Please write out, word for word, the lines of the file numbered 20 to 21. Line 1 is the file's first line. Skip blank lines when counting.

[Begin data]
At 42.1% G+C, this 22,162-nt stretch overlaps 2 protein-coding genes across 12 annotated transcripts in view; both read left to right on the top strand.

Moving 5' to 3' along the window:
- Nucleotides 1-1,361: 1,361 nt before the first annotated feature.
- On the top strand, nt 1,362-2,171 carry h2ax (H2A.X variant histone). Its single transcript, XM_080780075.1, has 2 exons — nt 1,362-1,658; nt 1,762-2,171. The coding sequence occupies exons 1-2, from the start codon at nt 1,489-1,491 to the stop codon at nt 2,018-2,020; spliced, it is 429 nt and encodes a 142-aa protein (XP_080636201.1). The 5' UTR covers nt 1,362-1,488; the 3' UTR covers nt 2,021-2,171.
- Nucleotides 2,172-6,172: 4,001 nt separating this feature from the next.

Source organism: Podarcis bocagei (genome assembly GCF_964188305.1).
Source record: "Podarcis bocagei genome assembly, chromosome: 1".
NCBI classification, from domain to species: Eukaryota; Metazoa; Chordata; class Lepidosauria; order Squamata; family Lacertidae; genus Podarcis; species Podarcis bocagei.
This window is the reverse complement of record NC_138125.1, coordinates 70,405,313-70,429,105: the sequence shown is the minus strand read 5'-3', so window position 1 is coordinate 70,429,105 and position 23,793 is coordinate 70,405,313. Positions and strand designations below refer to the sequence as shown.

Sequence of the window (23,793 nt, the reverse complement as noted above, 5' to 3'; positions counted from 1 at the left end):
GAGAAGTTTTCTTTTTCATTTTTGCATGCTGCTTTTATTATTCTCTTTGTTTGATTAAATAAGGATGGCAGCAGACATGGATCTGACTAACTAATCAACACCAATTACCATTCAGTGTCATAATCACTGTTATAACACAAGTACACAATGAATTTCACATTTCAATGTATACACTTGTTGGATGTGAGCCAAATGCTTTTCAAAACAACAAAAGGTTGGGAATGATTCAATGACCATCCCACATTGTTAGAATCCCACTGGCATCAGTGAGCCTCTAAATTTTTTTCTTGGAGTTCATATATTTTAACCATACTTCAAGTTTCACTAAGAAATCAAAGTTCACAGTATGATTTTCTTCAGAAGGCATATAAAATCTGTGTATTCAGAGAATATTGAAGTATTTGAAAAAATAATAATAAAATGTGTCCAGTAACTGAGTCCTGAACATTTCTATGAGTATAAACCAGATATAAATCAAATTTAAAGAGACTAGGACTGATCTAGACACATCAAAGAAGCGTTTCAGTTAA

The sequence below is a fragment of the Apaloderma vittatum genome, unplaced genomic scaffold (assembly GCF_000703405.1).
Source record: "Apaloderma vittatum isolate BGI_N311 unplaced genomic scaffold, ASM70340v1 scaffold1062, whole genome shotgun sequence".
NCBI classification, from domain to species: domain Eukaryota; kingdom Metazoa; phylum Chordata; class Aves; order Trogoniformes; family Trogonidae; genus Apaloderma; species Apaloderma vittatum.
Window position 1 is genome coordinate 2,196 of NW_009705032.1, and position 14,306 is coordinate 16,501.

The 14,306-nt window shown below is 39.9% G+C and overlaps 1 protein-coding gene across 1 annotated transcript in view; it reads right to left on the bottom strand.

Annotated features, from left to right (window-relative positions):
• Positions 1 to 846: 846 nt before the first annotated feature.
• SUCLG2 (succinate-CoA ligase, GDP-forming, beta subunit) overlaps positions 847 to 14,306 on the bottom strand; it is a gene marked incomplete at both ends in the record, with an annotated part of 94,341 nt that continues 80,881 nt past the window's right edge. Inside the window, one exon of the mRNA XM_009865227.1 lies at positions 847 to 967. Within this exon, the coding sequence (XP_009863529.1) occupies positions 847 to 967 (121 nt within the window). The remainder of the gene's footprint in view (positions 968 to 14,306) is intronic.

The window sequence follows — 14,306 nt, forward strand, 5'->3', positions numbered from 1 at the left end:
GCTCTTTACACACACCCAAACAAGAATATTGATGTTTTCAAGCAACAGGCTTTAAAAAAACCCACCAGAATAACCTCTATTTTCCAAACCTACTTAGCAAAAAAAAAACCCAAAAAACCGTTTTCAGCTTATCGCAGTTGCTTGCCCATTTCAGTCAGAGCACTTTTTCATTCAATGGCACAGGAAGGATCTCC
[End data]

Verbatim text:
The window sequence follows — 14,306 nt, forward strand, 5'->3', positions numbered from 1 at the left end:
GCTCTTTACACACACCCAAACAAGAATATTGATGTTTTCAAGCAACAGGCTTTAAAAAAACCCACCAGAATAACCTCTATTTTCCAAACCTACTTAGCAAAAAAAAAACCCAAAAAACCGTTTTCAGCTTATCGCAGTTGCTTGCCCATTTCAGTCAGAGCACTTTTTCATTCAATGGCACAGGAAGGATCTCC